Why is it only then becoming obsolete? Surely it was obsolete before you even started? after all, it's over a decade since Apple dropped PPC. If it works, it will continue to work equally as well if/when an x86 version is released. And that will be many years away at least. The move to x86 has the potential to drop all compatibility with 68K stuff at an API level, keeping 68K software sandboxed in virtual environments for compatibility. That being the case, I can still see demand for PPC hardware, so while you might not want that old Mac that has suddenly become obsolete, others might, and you should be able to sell it (with the licence) and maybe cover the cost of an x86 licence that way.

Anyway, the bottom line is that you should choose a hobby that makes you happy. If you genuinely don't see any appeal to the whole NG area, even after spending some time with them, then that's fine. Stick with classic, which is still well catered for in both hardware and software terms.
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Old 28 May 2018, 11:35   #6
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Originally Posted by Minuous View Post
It seems anything that runs on something other than 680x0 is referred to as "NG".

However it's rather meaningless because AROS, for example, is supposed to be one of these "NG" operating systems, yet nearly two decades later they haven't even implemented OS3.9 levels of functionality, let alone OS4.0/4.1.
Some parts of 3.5 and 3.9 are already implemented, remember that AROS is an Open Source system and can not use commercial material.

http://aros.sourceforge.net/document...rs/roadmap.php
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Old 28 May 2018, 12:49   #7
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On mac mini 68k software run faster than on my i7.
OK, that's interesting indeed. So I think it may be time to register MorphOS (if that's what you're referring to?) to get rid of the time limit and dig a bit deeper into this then.

I have a great 68060/100Mhz system with PII++ card but the monitor and screens are always still a pain. The Mac Mini goes so much easier with a modern LCD.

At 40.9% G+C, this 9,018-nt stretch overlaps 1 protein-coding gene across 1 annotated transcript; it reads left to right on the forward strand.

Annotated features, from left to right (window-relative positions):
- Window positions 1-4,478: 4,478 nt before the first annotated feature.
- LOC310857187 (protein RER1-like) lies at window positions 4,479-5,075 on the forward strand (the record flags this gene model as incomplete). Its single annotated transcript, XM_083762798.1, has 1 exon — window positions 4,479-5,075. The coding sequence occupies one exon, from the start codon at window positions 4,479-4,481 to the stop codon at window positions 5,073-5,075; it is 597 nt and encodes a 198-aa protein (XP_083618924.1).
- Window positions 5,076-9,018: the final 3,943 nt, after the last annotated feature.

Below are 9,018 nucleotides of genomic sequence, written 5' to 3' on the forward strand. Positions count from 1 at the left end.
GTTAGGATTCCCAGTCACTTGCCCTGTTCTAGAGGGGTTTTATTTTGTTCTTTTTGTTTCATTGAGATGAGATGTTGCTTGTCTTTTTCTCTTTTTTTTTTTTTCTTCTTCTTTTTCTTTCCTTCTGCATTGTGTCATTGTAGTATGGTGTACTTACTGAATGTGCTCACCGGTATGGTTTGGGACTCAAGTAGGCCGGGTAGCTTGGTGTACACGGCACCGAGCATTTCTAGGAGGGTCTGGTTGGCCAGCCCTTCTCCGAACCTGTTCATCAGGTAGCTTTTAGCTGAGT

@Daedalus - a great response with a lot of detail, thanks. I'm going to re-read it in a bit but I think I mostly get the gist of it. In particular I think I now understand what the different NG's do and don't do in regard to the APIs and if I understood then if I took something (or created something) that was 100% compatible with the OS API calls from (say) 3.1 then it should either just build or not require too much in the way of changing to get to build on any of the NG's?

Just to go back to the Mac mini and MorphOS again, I think my biggest issue is that I have an A1200 and a GBA if I want to purely play games so while the Mini is a great machine I have a tendency to steer towards things that the other two machines can't do and then I start to hit the limits of that 32MB of video ram. MorphOS feels to me like it could do with some better hardware than the Mini but then we hit the expensive hardware problem again.

I'm very likely to jump on an A1222 assuming they see the light of day. I do like OS4.1 (and did buy a copy), I just don't like running it emulated.
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Old 28 May 2018, 13:49   #8
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I think one problem is the term "Next/New Generation".
All three are either vintage and/or outdated themselves from a todays perspective or never reached a "production level" status, like AROS.

Trying to stay more or less compatible to the original API and trying to offer a experience that is very close to that of the classic Amiga is both: goal and burden at the same time.